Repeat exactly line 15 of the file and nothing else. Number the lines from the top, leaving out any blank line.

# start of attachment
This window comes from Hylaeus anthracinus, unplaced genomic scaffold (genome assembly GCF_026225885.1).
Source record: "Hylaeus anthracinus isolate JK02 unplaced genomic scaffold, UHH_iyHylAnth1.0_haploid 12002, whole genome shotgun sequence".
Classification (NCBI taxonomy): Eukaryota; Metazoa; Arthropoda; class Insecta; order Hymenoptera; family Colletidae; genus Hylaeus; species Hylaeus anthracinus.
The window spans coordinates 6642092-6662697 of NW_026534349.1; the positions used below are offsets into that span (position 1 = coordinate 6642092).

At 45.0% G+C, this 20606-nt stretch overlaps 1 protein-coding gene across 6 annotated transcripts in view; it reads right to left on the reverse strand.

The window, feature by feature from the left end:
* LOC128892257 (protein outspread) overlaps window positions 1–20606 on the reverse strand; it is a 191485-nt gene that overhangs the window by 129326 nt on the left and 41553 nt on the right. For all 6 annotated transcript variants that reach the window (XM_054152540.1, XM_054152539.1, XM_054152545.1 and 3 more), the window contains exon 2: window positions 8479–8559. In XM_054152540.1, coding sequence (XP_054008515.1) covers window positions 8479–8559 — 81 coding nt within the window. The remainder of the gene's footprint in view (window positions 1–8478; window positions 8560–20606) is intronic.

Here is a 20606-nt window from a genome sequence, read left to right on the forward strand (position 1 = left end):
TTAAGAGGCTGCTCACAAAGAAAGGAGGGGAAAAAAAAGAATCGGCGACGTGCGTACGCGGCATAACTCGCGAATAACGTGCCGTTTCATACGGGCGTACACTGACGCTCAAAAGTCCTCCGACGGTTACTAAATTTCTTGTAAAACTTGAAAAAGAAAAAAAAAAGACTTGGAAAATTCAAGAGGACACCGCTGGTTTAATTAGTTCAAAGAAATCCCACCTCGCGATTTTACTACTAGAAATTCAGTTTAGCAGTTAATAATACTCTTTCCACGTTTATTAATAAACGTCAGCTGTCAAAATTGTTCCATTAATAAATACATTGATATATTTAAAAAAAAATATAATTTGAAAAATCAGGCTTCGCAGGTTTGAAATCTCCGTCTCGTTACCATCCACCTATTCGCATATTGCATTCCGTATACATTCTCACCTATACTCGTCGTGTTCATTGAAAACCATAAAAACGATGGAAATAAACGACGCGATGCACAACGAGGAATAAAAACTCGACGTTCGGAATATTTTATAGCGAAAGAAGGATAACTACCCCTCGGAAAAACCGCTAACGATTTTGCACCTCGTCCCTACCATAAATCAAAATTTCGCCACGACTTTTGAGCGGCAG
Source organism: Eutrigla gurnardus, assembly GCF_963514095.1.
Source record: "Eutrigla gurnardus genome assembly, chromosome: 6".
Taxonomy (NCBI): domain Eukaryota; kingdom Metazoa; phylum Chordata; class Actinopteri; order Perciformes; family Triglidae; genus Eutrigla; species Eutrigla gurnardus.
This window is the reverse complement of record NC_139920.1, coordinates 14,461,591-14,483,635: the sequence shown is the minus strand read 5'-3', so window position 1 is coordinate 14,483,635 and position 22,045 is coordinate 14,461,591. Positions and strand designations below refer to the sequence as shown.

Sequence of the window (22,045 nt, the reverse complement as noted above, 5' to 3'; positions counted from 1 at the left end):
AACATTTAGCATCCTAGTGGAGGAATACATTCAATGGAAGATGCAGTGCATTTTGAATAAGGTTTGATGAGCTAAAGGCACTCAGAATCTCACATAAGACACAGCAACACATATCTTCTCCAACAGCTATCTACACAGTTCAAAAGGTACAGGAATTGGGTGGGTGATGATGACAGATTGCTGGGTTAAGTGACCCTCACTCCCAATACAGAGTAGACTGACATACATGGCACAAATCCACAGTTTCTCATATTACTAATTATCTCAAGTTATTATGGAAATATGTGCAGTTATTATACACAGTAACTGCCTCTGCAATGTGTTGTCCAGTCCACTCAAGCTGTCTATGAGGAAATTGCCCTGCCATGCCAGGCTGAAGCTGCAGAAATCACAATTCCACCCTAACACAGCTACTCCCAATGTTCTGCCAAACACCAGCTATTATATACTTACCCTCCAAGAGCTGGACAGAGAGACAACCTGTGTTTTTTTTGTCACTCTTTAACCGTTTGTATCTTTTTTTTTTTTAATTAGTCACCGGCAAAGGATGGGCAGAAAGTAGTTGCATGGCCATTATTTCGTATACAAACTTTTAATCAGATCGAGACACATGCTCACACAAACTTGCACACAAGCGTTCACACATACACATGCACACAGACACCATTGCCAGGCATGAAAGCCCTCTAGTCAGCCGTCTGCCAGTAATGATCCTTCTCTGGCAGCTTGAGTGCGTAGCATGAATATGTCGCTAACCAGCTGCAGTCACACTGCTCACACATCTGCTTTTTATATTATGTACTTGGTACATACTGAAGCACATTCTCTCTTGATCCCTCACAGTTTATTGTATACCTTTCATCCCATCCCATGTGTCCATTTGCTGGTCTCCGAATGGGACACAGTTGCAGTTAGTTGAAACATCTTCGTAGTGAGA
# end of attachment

AACATTTAGCATCCTAGTGGAGGAATACATTCAATGGAAGATGCAGTGCATTTTGAATAAGGTTTGATGAGCTAAAGGCACTCAGAATCTCACATAAGACACAGCAACACATATCTTCTCCAACAGCTATCTACACAGTTCAAAAGGTACAGGAATTGGGTGGGTGATGATGACAGATTGCTGGGTTAAGTGACCCTCACTCCCAATACAGAGTAGACTGACATACATGGCACAAATCCACAGTTTCTCATATTACTAATTATCTCAAGTTATTATGGAAATATGTGCAGTTATTATACACAGTAACTGCCTCTGCAATGTGTTGTCCAGTCCACTCAAGCTGTCTATGAGGAAATTGCCCTGCCATGCCAGGCTGAAGCTGCAGAAATCACAATTCCACCCTAACACAGCTACTCCCAATGTTCTGCCAAACACCAGCTATTATATACTTACCCTCCAAGAGCTGGACAGAGAGACAACCTGTGTTTTTTTTGTCACTCTTTAACCGTTTGTATCTTTTTTTTTTTTAATTAGTCACCGGCAAAGGATGGGCAGAAAGTAGTTGCATGGCCATTATTTCGTATACAAACTTTTAATCAGATCGAGACACATGCTCACACAAACTTGCACACAAGCGTTCACACATACACATGCACACAGACACCATTGCCAGGCATGAAAGCCCTCTAGTCAGCCGTCTGCCAGTAATGATCCTTCTCTGGCAGCTTGAGTGCGTAGCATGAATATGTCGCTAACCAGCTGCAGTCACACTGCTCACACATCTGCTTTTTATATTATGTACTTGGTACATACTGAAGCACATTCTCTCTTGATCCCTCACAGTTTATTGTATACCTTTCATCCCATCCCATGTGTCCATTTGCTGGTCTCCGAATGGGACACAGTTGCAGTTAGTTGAAACATCTTCGTAGTGAGA